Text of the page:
whole repast, which made me very well pleased "Mr. Student, I am informed that you are that with my sweet self. He drank in proportion to Signor Gil Blas of Santillane, who is the flambeau his eating; sometimes to my health, sometimes to of philosophy and ornament of Oviedo! Is it that of my father and mother, whose happiness possible that you are that mirror of learning, that in having such a son as I, he could not enough gublime genius, whose reputation is so great in admire. In the meantime, he plied me with wine, this country? You know not,” continued he and insisted upon my doing him justice, while I (addressing himself to the innkeeper and his toasted health for health, a circumstance which, wife), "you know not what you possess! You together with his intoxicating flattery, put me have a treasure in your house! Behold, in this into such good humour, that, seeing our second young gentleman, the eighth wonder of the omelet half devoured, I asked the landlord if he world!" Then, turning to me, and throwing his had no fish in the house. Signor Corcuelo, who, arms about my neck, " Forgive," cried he, “my in all likelihood, had a fellow-feeling with the transports. I cannot contain the joy your pre- parasite, replied, “ I have a delicate trout, but sence creates."

those who eat it must pay for the sauce: 'tis a I could not answer for some time, because he bit too dainty for your palate, I doubt." locked me so close in his arms that I was almost “What do you call too dainty p” said the sycosuffocated for want of breath; and it was not till phant, raising his voice. “You're a wiseacre, inI had disengaged my head from his embrace that deed! Know, that there is nothing in this house I replied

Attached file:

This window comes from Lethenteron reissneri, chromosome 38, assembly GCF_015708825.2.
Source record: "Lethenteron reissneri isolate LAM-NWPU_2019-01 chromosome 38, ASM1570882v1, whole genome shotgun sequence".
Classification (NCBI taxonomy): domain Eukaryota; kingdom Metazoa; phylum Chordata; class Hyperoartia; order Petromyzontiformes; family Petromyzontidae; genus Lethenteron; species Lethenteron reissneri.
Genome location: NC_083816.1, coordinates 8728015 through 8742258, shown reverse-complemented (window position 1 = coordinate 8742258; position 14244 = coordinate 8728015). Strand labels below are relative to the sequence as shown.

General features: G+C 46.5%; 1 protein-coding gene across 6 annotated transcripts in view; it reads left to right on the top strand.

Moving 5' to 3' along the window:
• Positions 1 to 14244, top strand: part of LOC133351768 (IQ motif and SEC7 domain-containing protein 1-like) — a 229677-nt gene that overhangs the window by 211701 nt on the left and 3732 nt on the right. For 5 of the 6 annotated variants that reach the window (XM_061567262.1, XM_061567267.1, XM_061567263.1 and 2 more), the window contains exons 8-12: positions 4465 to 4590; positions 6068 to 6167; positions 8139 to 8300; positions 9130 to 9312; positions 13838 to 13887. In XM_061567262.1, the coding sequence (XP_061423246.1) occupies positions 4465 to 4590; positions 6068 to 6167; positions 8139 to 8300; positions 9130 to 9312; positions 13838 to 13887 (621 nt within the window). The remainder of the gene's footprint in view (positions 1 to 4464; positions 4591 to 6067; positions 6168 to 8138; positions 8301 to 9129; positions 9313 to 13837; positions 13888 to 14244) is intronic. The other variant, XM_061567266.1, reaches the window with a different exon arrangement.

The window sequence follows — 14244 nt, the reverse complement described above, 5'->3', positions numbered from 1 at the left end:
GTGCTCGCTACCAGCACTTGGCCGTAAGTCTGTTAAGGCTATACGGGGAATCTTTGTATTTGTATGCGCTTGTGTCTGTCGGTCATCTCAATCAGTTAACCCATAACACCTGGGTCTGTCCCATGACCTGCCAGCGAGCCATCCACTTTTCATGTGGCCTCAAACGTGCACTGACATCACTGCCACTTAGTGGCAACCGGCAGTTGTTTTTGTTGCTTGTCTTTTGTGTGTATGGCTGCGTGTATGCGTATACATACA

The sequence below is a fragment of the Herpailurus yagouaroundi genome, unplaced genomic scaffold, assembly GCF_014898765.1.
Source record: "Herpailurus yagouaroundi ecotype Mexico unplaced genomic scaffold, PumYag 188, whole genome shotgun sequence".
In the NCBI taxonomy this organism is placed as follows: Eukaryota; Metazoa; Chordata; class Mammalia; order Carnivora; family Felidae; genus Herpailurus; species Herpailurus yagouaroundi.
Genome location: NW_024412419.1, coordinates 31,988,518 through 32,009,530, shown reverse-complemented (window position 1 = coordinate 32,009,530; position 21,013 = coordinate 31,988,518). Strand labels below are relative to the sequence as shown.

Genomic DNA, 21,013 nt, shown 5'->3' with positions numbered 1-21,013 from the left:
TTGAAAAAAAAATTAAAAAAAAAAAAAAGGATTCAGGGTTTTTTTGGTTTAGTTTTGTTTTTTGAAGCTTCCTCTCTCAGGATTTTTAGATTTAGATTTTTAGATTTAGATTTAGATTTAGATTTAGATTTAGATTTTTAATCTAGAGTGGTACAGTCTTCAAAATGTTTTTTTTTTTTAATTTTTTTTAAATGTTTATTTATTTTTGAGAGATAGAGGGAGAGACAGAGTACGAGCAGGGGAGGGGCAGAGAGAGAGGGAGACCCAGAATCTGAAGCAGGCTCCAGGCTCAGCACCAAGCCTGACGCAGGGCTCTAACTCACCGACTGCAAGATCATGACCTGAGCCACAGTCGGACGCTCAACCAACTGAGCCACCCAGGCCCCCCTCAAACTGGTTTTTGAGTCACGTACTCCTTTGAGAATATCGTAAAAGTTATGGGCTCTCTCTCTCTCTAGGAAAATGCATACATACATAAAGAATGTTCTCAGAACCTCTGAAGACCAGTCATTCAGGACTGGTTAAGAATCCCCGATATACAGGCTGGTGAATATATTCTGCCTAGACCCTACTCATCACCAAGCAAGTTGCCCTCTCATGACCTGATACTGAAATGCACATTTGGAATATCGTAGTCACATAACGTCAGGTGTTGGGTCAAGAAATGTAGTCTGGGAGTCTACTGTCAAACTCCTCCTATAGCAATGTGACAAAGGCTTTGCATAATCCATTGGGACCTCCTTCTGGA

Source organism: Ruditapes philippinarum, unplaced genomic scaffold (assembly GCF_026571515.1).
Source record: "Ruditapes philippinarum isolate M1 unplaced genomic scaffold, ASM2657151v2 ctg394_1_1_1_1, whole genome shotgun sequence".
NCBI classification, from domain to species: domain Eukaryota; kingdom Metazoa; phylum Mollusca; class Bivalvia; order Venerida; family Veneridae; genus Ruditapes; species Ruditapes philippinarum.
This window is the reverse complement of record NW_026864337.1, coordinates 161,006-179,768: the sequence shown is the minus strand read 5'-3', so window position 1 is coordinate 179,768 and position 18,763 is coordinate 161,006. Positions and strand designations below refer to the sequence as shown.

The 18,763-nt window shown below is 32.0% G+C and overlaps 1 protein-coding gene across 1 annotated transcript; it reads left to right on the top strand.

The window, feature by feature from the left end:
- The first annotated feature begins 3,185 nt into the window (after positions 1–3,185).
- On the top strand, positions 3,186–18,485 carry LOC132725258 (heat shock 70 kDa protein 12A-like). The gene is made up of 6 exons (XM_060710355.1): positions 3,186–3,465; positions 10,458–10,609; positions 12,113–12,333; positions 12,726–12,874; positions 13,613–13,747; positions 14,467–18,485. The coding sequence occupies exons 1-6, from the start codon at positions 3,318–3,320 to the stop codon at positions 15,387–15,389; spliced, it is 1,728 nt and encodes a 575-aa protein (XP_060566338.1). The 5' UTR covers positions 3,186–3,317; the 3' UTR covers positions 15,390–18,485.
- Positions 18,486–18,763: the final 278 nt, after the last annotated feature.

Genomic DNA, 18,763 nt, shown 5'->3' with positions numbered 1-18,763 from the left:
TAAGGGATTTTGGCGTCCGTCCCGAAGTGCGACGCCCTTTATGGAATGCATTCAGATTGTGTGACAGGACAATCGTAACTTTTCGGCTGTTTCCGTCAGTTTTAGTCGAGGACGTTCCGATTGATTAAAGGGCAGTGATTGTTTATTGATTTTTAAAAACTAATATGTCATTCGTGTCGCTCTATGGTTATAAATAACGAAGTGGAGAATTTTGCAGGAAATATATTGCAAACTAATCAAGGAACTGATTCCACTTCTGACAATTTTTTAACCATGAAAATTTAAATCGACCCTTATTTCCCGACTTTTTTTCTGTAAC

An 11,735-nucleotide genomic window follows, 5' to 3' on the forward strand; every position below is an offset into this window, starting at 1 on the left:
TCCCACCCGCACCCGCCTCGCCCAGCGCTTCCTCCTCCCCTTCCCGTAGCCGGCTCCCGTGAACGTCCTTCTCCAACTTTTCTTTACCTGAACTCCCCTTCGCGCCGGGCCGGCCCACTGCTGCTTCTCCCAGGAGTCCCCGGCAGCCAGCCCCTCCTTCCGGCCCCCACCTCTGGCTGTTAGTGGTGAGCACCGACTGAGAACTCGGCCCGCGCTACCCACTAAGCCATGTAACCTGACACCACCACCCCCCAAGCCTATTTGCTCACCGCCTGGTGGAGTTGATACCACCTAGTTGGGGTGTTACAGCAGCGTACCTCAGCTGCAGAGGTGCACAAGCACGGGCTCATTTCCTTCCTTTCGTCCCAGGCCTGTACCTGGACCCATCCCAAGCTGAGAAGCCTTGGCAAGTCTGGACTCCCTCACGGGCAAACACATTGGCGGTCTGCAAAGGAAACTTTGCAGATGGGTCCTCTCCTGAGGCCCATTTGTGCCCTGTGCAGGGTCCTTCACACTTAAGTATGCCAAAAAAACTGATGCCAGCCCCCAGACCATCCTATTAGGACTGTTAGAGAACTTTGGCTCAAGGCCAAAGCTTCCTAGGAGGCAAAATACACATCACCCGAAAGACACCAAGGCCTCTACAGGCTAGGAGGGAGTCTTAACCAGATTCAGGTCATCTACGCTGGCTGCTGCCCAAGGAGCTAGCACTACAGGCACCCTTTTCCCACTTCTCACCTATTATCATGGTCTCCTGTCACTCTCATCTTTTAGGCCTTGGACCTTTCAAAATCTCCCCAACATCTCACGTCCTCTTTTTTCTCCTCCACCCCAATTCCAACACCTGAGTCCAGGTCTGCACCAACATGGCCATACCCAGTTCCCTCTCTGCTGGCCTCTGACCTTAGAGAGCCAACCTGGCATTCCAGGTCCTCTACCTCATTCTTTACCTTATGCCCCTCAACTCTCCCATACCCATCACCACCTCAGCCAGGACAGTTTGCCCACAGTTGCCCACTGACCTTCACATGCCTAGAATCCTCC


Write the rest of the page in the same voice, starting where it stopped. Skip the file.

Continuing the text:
too good for Signor Gil Blas de Santillane, who "Signor Cavalier, I did not think my name was deserves to be cntertained like a prince.” known at Pennaflor."

I was pleased at his laying hold of the landlord's "Not known" replied he, in his former strain. last words, in which he prevented me; and, feeling "We koep a register of all the celebrated names myself offended, said, with an air of disdain, “Pro. within twenty leagues of us. You, in particular, duce this trout of yours, Gaffer Corcuelo, and give are looked upon as a prodigy, and I don't at all yourself no trouble about the consequence.” This doubt that Spain will one day be as proud of you was what the inkeeper wanted: he got it ready as Greoco was of the Seven Sages."